When Westport Innovations Inc., a UBC spin-off company, unveiled its first modified transit coach it marked another branch in the tree of success that is UBC's University-Industry Liaison Office (UILO).
The bus, powered by a diesel engine converted to operate using a unique natural gas injection system, emits half the pollutants and costs close to half as much as its gas-guzzling counterparts. Over the next decade, the company hopes to transform the diesel industry worldwide from diesel fuel to low-emission natural gas.
The Westport story, and those of many other UBC spin-offs, has helped place
UBC third in North America in the creation of new companies, behind only Stanford
and the Massachusetts Institute of Technology, according to survey results published
in the Report on the UBC Spin-off Company Formation and Growth, released
today by the UILO. The Westport example is just one of a growing list of UBC
spin-off companies and UBC-licensed technologies.
UBC's Board of Governors has approved the establishment of an advisory committee
to develop a comprehensive set of guidelines which will provide a framework
for the university as it enters into business-education partnerships.
A majority of faculty, staff, students and alumni are in favour of UBC developing
strategic partnerships with business to raise funds, a poll
conducted for the university shows.
Two internationally recognized researchers with a life-long interest in animals have been appointed to lead UBC's new Animal Welfare Program.
Prof. David Fraser and Prof. Dan Weary will investigate topics such as the
way living conditions affect the well-being of animals, and ethical issues surrounding
the use of animals in scientific research, sport, and food production.
UBC's new director of transportation planning, Gordon Lovegrove, takes his
advocacy of car-free commuting seriously. He ran, cycled or occasionally rode
a bus to his previous workplace.
At one time, most everyone drove to UBC and parked in one of the vast surface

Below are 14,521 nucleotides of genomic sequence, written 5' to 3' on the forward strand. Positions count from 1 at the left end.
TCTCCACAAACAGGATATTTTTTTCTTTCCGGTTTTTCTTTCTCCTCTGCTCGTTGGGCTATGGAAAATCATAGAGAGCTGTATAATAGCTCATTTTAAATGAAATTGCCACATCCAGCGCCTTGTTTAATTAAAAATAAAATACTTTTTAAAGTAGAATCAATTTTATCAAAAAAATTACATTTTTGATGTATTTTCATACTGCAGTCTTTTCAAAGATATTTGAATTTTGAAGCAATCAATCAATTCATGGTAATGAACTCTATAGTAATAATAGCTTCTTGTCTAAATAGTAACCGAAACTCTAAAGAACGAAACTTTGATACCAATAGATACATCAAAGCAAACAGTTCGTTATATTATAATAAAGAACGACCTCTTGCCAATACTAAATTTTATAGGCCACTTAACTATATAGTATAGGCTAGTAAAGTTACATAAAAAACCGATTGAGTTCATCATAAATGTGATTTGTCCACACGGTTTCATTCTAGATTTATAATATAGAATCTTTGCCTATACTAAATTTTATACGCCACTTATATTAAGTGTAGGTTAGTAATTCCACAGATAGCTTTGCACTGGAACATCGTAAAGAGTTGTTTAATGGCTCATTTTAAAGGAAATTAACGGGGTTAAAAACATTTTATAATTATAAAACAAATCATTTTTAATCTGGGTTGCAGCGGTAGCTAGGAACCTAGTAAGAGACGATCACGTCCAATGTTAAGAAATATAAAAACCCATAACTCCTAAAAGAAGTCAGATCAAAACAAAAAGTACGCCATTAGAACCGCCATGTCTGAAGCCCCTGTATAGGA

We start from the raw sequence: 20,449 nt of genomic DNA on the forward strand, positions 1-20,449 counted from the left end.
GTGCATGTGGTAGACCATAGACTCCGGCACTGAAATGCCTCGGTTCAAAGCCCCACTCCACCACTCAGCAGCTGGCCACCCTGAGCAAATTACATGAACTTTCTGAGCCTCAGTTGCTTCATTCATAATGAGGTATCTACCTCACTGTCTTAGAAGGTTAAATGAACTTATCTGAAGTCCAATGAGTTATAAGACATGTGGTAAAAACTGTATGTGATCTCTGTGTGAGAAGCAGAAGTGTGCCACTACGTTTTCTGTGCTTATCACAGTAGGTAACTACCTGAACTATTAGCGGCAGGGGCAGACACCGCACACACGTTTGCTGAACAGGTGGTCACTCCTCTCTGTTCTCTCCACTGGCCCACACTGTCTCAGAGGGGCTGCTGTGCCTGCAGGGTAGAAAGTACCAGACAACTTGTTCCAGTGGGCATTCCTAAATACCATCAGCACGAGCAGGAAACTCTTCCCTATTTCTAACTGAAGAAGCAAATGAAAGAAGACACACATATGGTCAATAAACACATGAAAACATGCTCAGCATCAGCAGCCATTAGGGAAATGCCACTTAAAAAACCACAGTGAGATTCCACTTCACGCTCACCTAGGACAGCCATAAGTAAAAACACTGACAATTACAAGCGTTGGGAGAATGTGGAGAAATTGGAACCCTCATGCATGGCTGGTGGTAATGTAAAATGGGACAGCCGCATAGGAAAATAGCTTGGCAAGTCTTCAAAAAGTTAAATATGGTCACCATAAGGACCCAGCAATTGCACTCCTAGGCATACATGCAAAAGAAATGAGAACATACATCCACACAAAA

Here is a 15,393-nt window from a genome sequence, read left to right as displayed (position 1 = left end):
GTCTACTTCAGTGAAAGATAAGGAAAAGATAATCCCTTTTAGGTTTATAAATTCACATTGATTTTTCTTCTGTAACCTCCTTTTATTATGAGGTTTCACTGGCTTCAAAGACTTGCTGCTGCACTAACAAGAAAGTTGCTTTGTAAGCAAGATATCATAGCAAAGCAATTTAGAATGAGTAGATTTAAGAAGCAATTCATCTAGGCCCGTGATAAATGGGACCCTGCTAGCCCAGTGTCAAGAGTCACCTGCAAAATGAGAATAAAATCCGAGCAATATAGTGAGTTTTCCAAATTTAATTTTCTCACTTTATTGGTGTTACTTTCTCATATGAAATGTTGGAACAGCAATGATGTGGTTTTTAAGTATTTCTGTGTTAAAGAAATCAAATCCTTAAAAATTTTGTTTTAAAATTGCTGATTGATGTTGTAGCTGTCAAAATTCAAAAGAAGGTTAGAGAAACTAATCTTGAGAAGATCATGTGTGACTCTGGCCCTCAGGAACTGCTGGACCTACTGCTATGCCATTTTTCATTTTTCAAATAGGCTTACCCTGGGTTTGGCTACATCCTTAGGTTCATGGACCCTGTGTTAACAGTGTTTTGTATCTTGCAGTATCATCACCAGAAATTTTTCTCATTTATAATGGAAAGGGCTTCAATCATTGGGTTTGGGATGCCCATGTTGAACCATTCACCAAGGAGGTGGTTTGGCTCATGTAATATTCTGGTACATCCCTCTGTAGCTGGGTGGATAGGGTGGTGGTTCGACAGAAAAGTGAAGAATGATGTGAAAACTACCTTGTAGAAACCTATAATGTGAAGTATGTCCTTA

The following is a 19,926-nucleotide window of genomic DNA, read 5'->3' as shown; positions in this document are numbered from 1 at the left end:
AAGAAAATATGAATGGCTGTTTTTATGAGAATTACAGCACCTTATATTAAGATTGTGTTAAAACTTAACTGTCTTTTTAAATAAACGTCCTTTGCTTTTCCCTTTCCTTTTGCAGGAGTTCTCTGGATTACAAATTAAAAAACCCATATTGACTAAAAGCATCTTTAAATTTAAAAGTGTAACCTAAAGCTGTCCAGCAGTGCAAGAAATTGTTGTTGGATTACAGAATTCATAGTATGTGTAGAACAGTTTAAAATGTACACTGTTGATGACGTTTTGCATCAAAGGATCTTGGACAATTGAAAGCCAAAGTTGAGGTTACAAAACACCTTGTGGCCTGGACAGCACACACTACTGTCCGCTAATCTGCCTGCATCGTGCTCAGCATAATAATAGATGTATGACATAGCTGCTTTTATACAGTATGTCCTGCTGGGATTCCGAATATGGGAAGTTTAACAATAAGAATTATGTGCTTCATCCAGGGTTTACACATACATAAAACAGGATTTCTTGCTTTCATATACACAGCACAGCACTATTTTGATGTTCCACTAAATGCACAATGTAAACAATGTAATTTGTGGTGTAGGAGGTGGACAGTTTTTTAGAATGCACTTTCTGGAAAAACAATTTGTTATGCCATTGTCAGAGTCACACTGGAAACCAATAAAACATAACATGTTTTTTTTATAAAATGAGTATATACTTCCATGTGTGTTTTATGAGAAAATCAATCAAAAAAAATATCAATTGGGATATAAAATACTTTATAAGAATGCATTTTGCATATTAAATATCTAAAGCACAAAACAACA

parking lots. Those days are gone.
Members of the university community will gather in War Memorial Gym Nov. 11
for UBC's annual Remembrance Day service.
United Way's campus campaign co-ordinator Kelly Gray performs a simple exercise
with groups of potential United Way donors.
UBC honoured some of its most outstanding alumni and saluted varsity sports
stars of the past at the 1997 UBC Alumni Achievement and UBC Sports Hall of
Fame Dinner Oct. 23.
Three UBC researchers will receive one of the highest honours in the Canadian
academic community when they are inducted into the Royal Society of Canada next
month during a ceremony in Ottawa.
Seven networks in the Networks of Centres of Excellence (NCE) program have
been awarded $94.3 million over four years by the federal government.
Shirley Chan has been re-appointed chair of UBC's Board of Governors for a
one-year term, ending Aug. 31, 1998.
As the Faculty of Forestry's new co-ordinator of forestry programs for First
Nations, Madeleine MacIvor will oversee a series of initiatives that have introduced
First Nations content into the Forestry curriculum, and made forestry education
more accessible to First Nations students.
As costumed children go from home to home on Halloween collecting goodies,
they will be acting out rituals dating back to a popular pre-Christian festival
called Samhain, says David Lertzman, a PhD student in Community and Regional
David Sadoway sees his placement in Mongolia as a chance to do some skiing.
If he has time.
When the World Health Organization called environmental health scientist Michael
Brauer, he knew what they wanted had something to do with the smoke blanketing
large areas of Southeast Asia.
Preparing exams may not be everyone's first choice of summer activities, but
a couple of UBC physicists were happy to spend a portion of their summers slaving
away to create questions in theoretical and practical physics.
As an example of student activism and serious commitment to a goal, the Great Trek is hard to beat.
But for those who were there on Oct. 28, 1922, it was also a lot of fun.
The Faculty of Medicine is developing a new training program to help doctors
in B.C. communicate more effectively with patients.